The reports received during the reporting period reveal continuing concern for the lack of protection of civilians in regard to their civil, cultural, economic, political and social rights. This, together with continuing allegations reflecting deficiencies in the administration of the justice system, and in particular the handling of the circumstances and conditions for detention, continues to present a major challenge to the Iraqi authorities and to UNAMI.
The insurgency targeted innocent civilians including children, as well as police officers, politicians, foreign diplomats, human rights defenders and those associated with the MNF or perceived to be so. Corpses appear regularly in and around Baghdad and other areas. Most bear signs of torture and appear to be victims of extrajudicial executions.
Mandate of HRO
1. Security Council resolution 1546, para 7 (b) (iii), mandates UNAMI “to promote the protection of human rights, national reconciliation, and judicial and legal reform in order to strengthen the rule of law in Iraq.” In order to fulfill its mandate, the UNAMI Human Rights Office (HRO) monitors human rights in Iraq to support activities aimed at the rehabilitation and reconstruction of Iraqi institutions and to ultimately achieve an improvement of the human rights situation in the country.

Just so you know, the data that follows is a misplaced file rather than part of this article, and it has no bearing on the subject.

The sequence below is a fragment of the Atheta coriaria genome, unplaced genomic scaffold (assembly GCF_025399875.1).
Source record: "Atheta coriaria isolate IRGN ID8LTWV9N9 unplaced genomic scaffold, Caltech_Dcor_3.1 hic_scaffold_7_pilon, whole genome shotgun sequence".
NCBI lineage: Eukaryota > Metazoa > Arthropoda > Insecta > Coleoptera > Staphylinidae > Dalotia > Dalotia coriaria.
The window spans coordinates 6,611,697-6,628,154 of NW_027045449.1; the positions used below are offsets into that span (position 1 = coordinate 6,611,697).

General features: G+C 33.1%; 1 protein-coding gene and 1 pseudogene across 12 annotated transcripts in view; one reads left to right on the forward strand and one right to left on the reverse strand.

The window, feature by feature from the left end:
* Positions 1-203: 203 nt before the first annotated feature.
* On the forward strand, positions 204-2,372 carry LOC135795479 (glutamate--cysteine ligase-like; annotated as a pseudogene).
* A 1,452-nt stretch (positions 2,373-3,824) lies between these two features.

2. HRO works with the ministries of Justice, Human Rights and Interior and with civil society to promote human rights and the rule of law with the spirit of fostering national reconciliation. For this purpose, HRO bases its interventions on the Human Rights Programme developed in 2004 jointly with the Office of the High Commissioner for Human Rights (OHCHR), other UN agencies, the Ministry of Justice and the Ministry of Human Rights.
Overall situation of human rights
3. The tragic events of 31 August, in which nearly 1,000 persons lost their lives during a religious procession in Baghdad, highlighted in a dramatic way the precarious situation of civilians in Iraq. On 17 July, at least 98 civilians were killed and approximately 150 wounded when insurgents exploded a fuel truck south of Baghdad. On 13 July, the insurgency attacked an MNF patrol in the capital’s poor Shi’a district of “New Baghdad” killing 30 civilians, mostly children. UNICEF and UNAMI publicly condemned the killing.